The current political transition period in Mali offers an opportunity to "break out of the vicious circle of political crises followed by coups d'état", the UN envoy in the country told the Security Council on Wednesday.
Following the 18 August mutiny that ousted President Ibrahim Boubacar Keïta, Special Representative and Head of the UN Stabilization Mission in Mali (MINUSMA) Mahamat Saleh Annadif, said the country was now four months in, to a planned 18-month transition period, leading to presidential and legislative elections.
"However, it is never too late to reach a minimum consensus on the essentials of peace and stability, because the future of Mali is at stake", he stated.
Against this backdrop, Mr. Annadif said the UN, African Union, Economic Community of West African States (ECOWAS) and others have always stood ready to support Mali's institutional transitions.
He said that several missions and meetings had taken place in Bamako since the August coup and described consultations between the Government and the signatories of the 2015 Agreement on Peace and Reconciliation "encouraging".
The Malian Government has been seeking to restore stability and rebuild following a series of setbacks since early 2012 that fractured the country, including a failed coup d'état, renewed fighting between Government forces and Tuareg rebels, and the seizure of its northern territory by radical extremists. The weakening of central institutions, loss of confidence in political actors and the rise of religious leaders demanding change, were among the factors leading up to last August's events.
As one positive example of political progress being made, the UN envoy drew particular attention to the "positive dynamics" of key officials who visited the restive city of Kidal to organize a "solemn swearing-in hearing of the new Governor" on 31 December, flagging that "such an event has not taken place in Kidal for almost ten years".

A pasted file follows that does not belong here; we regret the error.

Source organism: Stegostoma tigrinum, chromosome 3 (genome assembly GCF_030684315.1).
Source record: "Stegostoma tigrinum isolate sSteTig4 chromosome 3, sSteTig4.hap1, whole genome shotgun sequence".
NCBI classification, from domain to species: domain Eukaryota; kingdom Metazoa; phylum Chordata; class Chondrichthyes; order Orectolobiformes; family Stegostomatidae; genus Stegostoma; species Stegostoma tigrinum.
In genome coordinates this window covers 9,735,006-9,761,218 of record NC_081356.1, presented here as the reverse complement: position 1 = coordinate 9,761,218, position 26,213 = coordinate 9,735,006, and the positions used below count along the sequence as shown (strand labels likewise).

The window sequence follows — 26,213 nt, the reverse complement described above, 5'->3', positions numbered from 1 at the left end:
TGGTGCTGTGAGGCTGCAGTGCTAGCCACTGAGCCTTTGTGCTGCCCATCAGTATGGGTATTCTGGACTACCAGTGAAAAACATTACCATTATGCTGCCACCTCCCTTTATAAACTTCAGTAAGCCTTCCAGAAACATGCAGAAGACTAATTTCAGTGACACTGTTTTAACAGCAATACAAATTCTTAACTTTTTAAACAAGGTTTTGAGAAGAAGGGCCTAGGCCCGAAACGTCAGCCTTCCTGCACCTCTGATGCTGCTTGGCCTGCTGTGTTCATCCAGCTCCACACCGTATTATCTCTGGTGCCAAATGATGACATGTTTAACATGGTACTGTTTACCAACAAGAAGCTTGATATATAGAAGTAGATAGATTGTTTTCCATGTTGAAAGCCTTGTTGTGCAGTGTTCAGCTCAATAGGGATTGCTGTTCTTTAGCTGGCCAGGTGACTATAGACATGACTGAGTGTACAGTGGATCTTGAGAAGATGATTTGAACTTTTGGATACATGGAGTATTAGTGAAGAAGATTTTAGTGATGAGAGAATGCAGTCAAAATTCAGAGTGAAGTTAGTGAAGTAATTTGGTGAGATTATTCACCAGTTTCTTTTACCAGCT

Interim parliament at helm
Mr. Annadif said that despite a hold up in State appointments, the National Transitional Council (CNT) had been established on 3 December, with Transitional President Bah N'Daou having appointed 121 members who are now acting as a de facto government towards restoring full constitutional order.
Serving as an interim parliament that will vote on political, institutional, electoral and administrative reforms, the UN envoy called their role "crucial for the consolidation of democracy and the success of credible elections allowing a return to constitutional order, as provided for in the Transition Charter".
Successes and challenges
While pointing to "successes" of the international force, the MINUSMA chief acknowledged that security in border areas of Mali - which remains the deadliest UN peacekeeping mission of all - and in the country's centre, remains "worrying and unpredictable".
However, he said that MINUSMA continues to "adapt" to these multifaceted challenges and "strengthen its capacity" to better respond.
Moreover, the missions "adaptation plan" to better protect civilians and promote community reconciliation in central Mali is producing "significant results" with additional temporary bases and the intensification of dedicated joint patrols "to advance the reconciliation processes between communities in local conflict zones", said Mr. Annadif.
The MINUSMA head lauded the efforts of Malian forces to improve their rights performance and underscored that reforms are a key dimension in ensuring the legitimacy of the next elected government.
He reassured the Ambassadors that the foundation has been laid for a successful political transition in the country as well as reliable security arrangements for its diverse regions.
However, he stressed that the transition's success depends upon "the successful completion of political, institutional, electoral and administrative reforms with the aim of inclusive, credible elections, the results of which will be accepted by the majority of Malians and Malians".